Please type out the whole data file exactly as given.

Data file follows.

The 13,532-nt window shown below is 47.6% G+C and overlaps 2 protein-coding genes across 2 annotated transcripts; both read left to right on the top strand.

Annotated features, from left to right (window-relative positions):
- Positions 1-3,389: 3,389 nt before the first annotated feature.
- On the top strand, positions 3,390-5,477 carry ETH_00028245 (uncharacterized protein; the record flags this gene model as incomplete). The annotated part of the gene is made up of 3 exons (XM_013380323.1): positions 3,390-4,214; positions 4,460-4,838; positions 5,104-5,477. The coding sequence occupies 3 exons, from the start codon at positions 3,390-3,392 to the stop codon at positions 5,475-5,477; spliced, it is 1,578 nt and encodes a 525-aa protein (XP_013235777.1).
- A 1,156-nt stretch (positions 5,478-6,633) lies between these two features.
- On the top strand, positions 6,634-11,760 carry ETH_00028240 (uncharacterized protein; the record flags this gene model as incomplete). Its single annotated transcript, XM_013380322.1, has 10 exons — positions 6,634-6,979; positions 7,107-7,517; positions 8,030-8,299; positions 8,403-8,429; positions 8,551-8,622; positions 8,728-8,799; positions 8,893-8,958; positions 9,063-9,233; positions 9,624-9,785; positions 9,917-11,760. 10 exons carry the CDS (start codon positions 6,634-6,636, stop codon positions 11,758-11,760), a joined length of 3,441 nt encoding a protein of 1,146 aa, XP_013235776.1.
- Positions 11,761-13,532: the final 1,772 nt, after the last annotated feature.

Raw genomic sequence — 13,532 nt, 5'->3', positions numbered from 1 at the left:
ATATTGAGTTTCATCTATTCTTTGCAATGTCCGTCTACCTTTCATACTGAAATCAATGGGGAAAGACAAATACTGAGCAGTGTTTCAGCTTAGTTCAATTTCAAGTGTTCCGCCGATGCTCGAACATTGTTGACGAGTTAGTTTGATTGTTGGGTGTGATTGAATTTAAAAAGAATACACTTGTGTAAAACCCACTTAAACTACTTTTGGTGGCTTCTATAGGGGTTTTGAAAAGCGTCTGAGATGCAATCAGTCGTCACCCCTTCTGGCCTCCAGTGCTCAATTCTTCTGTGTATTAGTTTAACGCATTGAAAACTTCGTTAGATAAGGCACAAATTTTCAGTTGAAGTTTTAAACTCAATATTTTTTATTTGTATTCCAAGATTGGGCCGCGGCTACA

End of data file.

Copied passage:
The 13,532-nt window shown below is 47.6% G+C and overlaps 2 protein-coding genes across 2 annotated transcripts; both read left to right on the top strand.

Annotated features, from left to right (window-relative positions):
- Positions 1-3,389: 3,389 nt before the first annotated feature.
- On the top strand, positions 3,390-5,477 carry ETH_00028245 (uncharacterized protein; the record flags this gene model as incomplete). The annotated part of the gene is made up of 3 exons (XM_013380323.1): positions 3,390-4,214; positions 4,460-4,838; positions 5,104-5,477. The coding sequence occupies 3 exons, from the start codon at positions 3,390-3,392 to the stop codon at positions 5,475-5,477; spliced, it is 1,578 nt and encodes a 525-aa protein (XP_013235777.1).
- A 1,156-nt stretch (positions 5,478-6,633) lies between these two features.
- On the top strand, positions 6,634-11,760 carry ETH_00028240 (uncharacterized protein; the record flags this gene model as incomplete). Its single annotated transcript, XM_013380322.1, has 10 exons — positions 6,634-6,979; positions 7,107-7,517; positions 8,030-8,299; positions 8,403-8,429; positions 8,551-8,622; positions 8,728-8,799; positions 8,893-8,958; positions 9,063-9,233; positions 9,624-9,785; positions 9,917-11,760. 10 exons carry the CDS (start codon positions 6,634-6,636, stop codon positions 11,758-11,760), a joined length of 3,441 nt encoding a protein of 1,146 aa, XP_013235776.1.
- Positions 11,761-13,532: the final 1,772 nt, after the last annotated feature.

Raw genomic sequence — 13,532 nt, 5'->3', positions numbered from 1 at the left:
ATATTGAGTTTCATCTATTCTTTGCAATGTCCGTCTACCTTTCATACTGAAATCAATGGGGAAAGACAAATACTGAGCAGTGTTTCAGCTTAGTTCAATTTCAAGTGTTCCGCCGATGCTCGAACATTGTTGACGAGTTAGTTTGATTGTTGGGTGTGATTGAATTTAAAAAGAATACACTTGTGTAAAACCCACTTAAACTACTTTTGGTGGCTTCTATAGGGGTTTTGAAAAGCGTCTGAGATGCAATCAGTCGTCACCCCTTCTGGCCTCCAGTGCTCAATTCTTCTGTGTATTAGTTTAACGCATTGAAAACTTCGTTAGATAAGGCACAAATTTTCAGTTGAAGTTTTAAACTCAATATTTTTTATTTGTATTCCAAGATTGGGCCGCGGCTACA